spreading should prove to be true If it could be shown that Paul Silas and Timothy were like the many other charlatans that travelled from city to city seeking to pawn off their ideas for a fee their mission was doomed The kind of ethical integrity which Paul claims for himself and his colleagues is expected of his converts also Conduct yourselves wisely toward outsiders he writes to the Colossians 4 5 There were plenty of distorted accounts of Christian behavior floating around and believers were to give the lie to these by their manner of life Even today it is true that the reputation of the gospel is bound up with the conduct of those who claim to have experienced its saving power Non Christians may not read the Bible or listen to the preaching of the word of God but they can see the lives of those who do and form their judgment accordingly 10 It was expected that believers would suffer for their but they 22 were to make sure writes Peter that they never suffered because of wrongdoing But let none of you suffer as a murderer or a thief or a wrongdoer or as a mischief maker 1 Pet 4 15 Christian slaves are told that there is no credit if they do wrong and are beaten for it 1 Pet 2 20 They are to make sure when they suffer that it is for the sake of their faith and not for wrongs they have done For it is better to suffer for doing right if that should be God s will than for doing wrong 1 Pet 3 17 Maintain good conduct among the Gentiles exhorts Peter so that in case they speak against you as wrongdoers they may see your good deeds and glorify God on the day of visitation 1 Pet 2 12 Christians were frequently vilified as enemies of society in the early days of the church because they refused to participate in pagan practices The way to overcome this hatred and prejudice explains Peter is to let non Christians see good deeds The unusual verb to see epopteuo speaks of an observation over a period of time The hoped for result is that unbelievers will glorify God on the day of visitation The day of visitation may be understood eschatologically but it may also refer to the day when the unbeliever is converted when God visits him or her in his grace after observing the life of Christians By integrity in ethical matters and by doing good to others Christians exercise a powerful evangelistic influence on their non Christian neighbors The serene silent beauty of a holy life is the most powerful influence in the world next to the might of the Spirit of God wrote Blaise Pascal ENDURING WRONGS PATIENTLY When John Wesley was still searching for the assurance of salvation he was impressed by the Moravians on board the ship that took him to America He writes If they were pushed struck or thrown down they rose again and went away but no complaint was found in their mouth 11 This helped to convince the founder of Methodism that they had something he lacked but very much desired By suffering wrongs patiently early believers drew many a persecutor into the Christian fold Paul in imitation of Jesus claims When reviled we bless when persecuted we endure when slandered we try to conciliate 1 Cor 4 12 13 Here are clear echoes of the Sermon on the Mount In his letter to the Romans he warns against paying back evil for evil and then shows his readers how to turn the enemy of the Christian faith into a friend namely by overcoming evil with good Rom 12 16 21 23 Quoting Proverbs 25 21 22 he counsels If your enemy is hungry feed him if he is thirsty give him a drink for by so doing you will heap fiery coals upon his head Rom 12 20 Whereas the precise meaning of the fiery coals is still being debated the thrust of the passage is clear Treat your enemy kindly this will make him ashamed and lead him to repentance Peter agrees with Paul in emphasizing that patient endurance of wrongs has a profound effect on unbelievers Accusation against the Christians must be dispelled by their noble conduct He exhorts his suffering readers to keep a good conscience so that when they are abused those who revile their good behavior in Christ may be put to shame 1 Pet 3 16 Not retaliation but good behavior is the answer of the suffering church to the abuse heaped upon it Suffering for Christ s sake is not a shame as long as one suffers for doing right 1 Pet 3 16 for being a Christian 4 16 In fact the patient suffering of Christ s followers leads unbelievers to ask for the secret of the Christian life Peter counsels his readers in such a situation to be prepared to make a defense to anyone who calls you to account for the hope that is in you 1 Pet 3 15 It was the church that patiently endured wrongs in the early centuries that grew by leaps and bounds Ignatius in the early second century exhorts the Ephesians Keep on praying for others too for there is a chance of their being converted Return their bad temper with gentleness their boasts with humility their abuse with prayer 12 The preacher in Second Clement makes the observation that when the heathen hear that Christians are commanded to love their enemies and those who hate them they are amazed at such surpassing goodness But when they see that we fail to love not only those who hate us but even those who love us then they mock at us and scoff at the Name 13 The apostles were concerned that this should not happen and therefore admonish the believers to endure wrongs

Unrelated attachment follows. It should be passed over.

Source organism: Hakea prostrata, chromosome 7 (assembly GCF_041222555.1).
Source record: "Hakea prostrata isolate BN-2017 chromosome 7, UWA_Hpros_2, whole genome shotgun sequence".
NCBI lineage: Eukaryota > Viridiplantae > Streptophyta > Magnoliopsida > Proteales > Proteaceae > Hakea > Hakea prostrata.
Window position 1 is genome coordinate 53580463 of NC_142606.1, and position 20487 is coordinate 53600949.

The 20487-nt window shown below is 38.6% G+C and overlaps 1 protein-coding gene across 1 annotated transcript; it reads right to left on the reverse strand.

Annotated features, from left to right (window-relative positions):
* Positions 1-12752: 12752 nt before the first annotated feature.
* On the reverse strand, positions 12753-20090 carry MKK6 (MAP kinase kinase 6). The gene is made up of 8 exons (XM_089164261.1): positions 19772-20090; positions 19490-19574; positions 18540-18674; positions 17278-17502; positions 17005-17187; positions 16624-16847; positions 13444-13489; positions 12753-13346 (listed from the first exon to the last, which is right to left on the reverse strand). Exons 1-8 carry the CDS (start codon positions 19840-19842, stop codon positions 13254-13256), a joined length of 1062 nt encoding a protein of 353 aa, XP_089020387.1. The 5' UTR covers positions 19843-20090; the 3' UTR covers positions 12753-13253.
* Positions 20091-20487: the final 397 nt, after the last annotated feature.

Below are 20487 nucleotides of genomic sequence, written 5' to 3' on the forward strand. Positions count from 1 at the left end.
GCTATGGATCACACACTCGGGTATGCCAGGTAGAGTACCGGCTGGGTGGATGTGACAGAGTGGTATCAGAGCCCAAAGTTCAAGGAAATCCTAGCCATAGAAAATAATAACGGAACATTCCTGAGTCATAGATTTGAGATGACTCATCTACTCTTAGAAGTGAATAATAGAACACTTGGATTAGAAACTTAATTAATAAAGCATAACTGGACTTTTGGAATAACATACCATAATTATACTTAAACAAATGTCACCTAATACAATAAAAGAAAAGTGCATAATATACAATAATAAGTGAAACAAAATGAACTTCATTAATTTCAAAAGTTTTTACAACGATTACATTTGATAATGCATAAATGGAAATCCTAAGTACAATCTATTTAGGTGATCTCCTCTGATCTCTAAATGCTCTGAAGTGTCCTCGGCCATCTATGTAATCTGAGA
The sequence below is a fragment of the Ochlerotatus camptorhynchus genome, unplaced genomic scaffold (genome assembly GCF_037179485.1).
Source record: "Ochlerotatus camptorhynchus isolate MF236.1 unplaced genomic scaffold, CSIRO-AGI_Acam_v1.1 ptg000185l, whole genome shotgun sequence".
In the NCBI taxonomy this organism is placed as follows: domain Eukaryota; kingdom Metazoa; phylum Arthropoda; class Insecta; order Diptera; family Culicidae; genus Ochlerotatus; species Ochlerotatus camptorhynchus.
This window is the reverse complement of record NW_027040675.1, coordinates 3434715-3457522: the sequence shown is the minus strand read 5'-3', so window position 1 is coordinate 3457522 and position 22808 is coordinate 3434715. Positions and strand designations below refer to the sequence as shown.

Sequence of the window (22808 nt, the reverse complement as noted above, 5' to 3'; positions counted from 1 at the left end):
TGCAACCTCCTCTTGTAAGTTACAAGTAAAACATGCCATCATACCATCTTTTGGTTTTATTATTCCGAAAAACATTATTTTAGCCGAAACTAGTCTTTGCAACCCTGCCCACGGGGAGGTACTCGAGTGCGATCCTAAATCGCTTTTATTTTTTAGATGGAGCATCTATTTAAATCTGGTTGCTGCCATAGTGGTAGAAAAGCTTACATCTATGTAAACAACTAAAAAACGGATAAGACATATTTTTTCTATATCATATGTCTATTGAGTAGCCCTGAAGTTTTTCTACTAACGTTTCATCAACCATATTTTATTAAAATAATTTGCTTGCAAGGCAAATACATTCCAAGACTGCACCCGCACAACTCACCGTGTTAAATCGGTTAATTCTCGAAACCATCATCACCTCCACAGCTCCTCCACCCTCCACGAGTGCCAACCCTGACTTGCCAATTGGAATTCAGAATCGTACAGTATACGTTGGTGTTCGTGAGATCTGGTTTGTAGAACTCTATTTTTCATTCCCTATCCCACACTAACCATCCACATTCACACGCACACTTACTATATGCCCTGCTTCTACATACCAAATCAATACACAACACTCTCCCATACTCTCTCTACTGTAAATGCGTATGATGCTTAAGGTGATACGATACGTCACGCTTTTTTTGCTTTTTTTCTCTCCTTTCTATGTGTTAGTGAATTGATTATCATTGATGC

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  • Direction: It Is Time to Write the History of German-Speaking Evangelical Missions